Male C57BL/6J mice (8 weeks old) were purchased from Huafukang Biotech (Beijing, China) and housed in individual plastic cages on a 12-hour light/dark cycle with free access to water and food at room temperature. Mice were given standard chow and water and given a daily vena caudalis injection for 6 days with or without resistin (400 ng/day). Mice were sacrificed on day 7. All procedures were approved by the Hubei Province Committee on Laboratory Animal Care.
DNA Isolation and Quantitative Real-Time Polymerase Chain Reaction Analysis of Mitochondria.
Genomic DNA (gDNA) was isolated from cultured cells or mouse tissues using the Qiagen DNA extraction kit (Qiagen, Hilden, Germany). Relative content of mitochondrial DNA (mtDNA) was determined by quantitative real-time polymerase chain reaction (qPCR). The ratio of mtDNA to nuclear DNA (nDNA) reflects the content of the mitochondria. Primers for mtDNA and nDNA qPCR are shown in Supporting Table 1.
Real-Time Reverse-Transcription PCR.
Real-time reverse-transcription PCR was used to determine messenger RNA levels of genes with a SYBR Green PCR Kit (TaKaRa) using β-actin as an internal control. Sequences of primers and accession numbers for each gene are shown in Supporting Table 2.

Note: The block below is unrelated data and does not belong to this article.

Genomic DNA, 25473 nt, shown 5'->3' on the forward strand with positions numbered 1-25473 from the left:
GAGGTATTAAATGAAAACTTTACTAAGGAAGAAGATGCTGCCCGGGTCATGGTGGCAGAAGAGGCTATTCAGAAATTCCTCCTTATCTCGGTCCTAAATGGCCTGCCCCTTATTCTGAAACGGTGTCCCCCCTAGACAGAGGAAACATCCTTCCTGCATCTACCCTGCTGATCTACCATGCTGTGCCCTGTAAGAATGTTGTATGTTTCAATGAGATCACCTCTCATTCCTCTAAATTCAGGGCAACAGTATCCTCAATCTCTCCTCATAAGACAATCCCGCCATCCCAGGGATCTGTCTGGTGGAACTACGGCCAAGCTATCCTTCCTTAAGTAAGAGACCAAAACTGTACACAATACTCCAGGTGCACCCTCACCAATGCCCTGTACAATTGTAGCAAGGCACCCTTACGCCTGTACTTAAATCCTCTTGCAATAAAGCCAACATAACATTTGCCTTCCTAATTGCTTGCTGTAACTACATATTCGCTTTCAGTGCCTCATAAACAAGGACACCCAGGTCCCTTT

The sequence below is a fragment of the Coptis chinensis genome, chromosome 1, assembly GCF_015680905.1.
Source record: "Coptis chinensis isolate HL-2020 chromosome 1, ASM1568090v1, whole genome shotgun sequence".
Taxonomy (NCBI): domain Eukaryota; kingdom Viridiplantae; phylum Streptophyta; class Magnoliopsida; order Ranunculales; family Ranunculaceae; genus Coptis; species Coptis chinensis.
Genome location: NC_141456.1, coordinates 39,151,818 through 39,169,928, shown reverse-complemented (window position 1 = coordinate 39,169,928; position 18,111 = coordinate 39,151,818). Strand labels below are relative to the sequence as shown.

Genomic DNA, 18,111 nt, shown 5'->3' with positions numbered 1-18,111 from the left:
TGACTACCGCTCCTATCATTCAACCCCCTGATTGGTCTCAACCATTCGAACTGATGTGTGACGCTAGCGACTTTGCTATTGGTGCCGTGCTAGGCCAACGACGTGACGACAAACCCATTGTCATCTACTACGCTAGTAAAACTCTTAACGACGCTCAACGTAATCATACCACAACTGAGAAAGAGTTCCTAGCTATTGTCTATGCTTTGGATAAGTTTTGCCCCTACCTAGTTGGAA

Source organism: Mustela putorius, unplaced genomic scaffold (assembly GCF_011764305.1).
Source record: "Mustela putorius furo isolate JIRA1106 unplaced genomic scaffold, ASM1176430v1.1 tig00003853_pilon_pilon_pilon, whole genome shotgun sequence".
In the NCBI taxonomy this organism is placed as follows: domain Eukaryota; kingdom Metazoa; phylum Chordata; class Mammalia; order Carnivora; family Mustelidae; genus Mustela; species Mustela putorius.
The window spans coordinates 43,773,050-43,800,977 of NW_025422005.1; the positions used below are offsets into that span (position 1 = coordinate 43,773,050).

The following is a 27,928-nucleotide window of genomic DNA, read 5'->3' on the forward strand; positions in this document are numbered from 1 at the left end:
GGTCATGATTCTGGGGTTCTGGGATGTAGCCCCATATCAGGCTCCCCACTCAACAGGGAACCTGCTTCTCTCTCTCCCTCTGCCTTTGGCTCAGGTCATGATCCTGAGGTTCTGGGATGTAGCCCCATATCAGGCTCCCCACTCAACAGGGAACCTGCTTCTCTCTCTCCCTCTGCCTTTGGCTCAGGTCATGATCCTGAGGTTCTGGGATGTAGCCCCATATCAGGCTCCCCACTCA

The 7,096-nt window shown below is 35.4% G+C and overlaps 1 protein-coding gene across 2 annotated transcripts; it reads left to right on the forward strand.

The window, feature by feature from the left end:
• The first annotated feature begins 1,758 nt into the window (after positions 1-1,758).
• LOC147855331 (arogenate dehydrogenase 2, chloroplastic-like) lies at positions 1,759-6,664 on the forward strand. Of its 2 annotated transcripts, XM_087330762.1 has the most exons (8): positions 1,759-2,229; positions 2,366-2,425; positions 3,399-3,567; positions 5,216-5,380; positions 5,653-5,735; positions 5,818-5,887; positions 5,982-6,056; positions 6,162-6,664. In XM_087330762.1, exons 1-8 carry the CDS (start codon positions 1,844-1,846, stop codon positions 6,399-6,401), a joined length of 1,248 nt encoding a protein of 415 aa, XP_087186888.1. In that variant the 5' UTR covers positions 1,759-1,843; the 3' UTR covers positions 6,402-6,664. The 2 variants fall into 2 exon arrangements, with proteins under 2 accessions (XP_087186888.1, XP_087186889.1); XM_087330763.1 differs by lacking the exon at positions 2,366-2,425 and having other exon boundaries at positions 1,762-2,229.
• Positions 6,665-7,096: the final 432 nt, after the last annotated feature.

Cell Culture and Treatment.
HepG2 cells were grown in Dulbecco's modified Eagle's medium (DMEM) supplemented with 10% fetal bovine serum under a 5% CO2 atmosphere at 37°C. The control group was cultured without recombinant resistin, whereas the treatment group was cultured with recombinant resistin (25 ng/mL). Cells were collected 24 hours after treatment to isolate their proteins, RNA, or gDNA.
Flow Cytometry Analyses.
Intracellular ROS level was determined using DHE, as previously described.18 Briefly, cultured cells were incubated with DHE (10 μM) for 30 minutes at 37°C under dark conditions and then washed with phosphate-buffered saline (PBS). Cells were then harvested with 0.025% trypsin/ethylenediaminetetraacetic acid, washed with PBS, and finally resuspended in PBS. Samples were analyzed using the FACSCalibur flow cytometer with CellQuest software (BD Biosciences, Franklin Lakes, NJ). Mitochondrial membrane potential (MMP; Δψm) was determined using an MMP assay kit (Beyotime). Briefly, cultured cells were incubated with a buffer containing 5,5′,6,6′-tetrachloro-1,1′,3,3′-tetraethylbenzimidazolcarbocyanine iodide (JC-1; 1:200) for 20 minutes at 37°C. Cells were then washed twice with staining buffer on ice to remove excess probe. The ΔΨm was assessed using the FACSCalibur flow cytometer (BD Biosciences).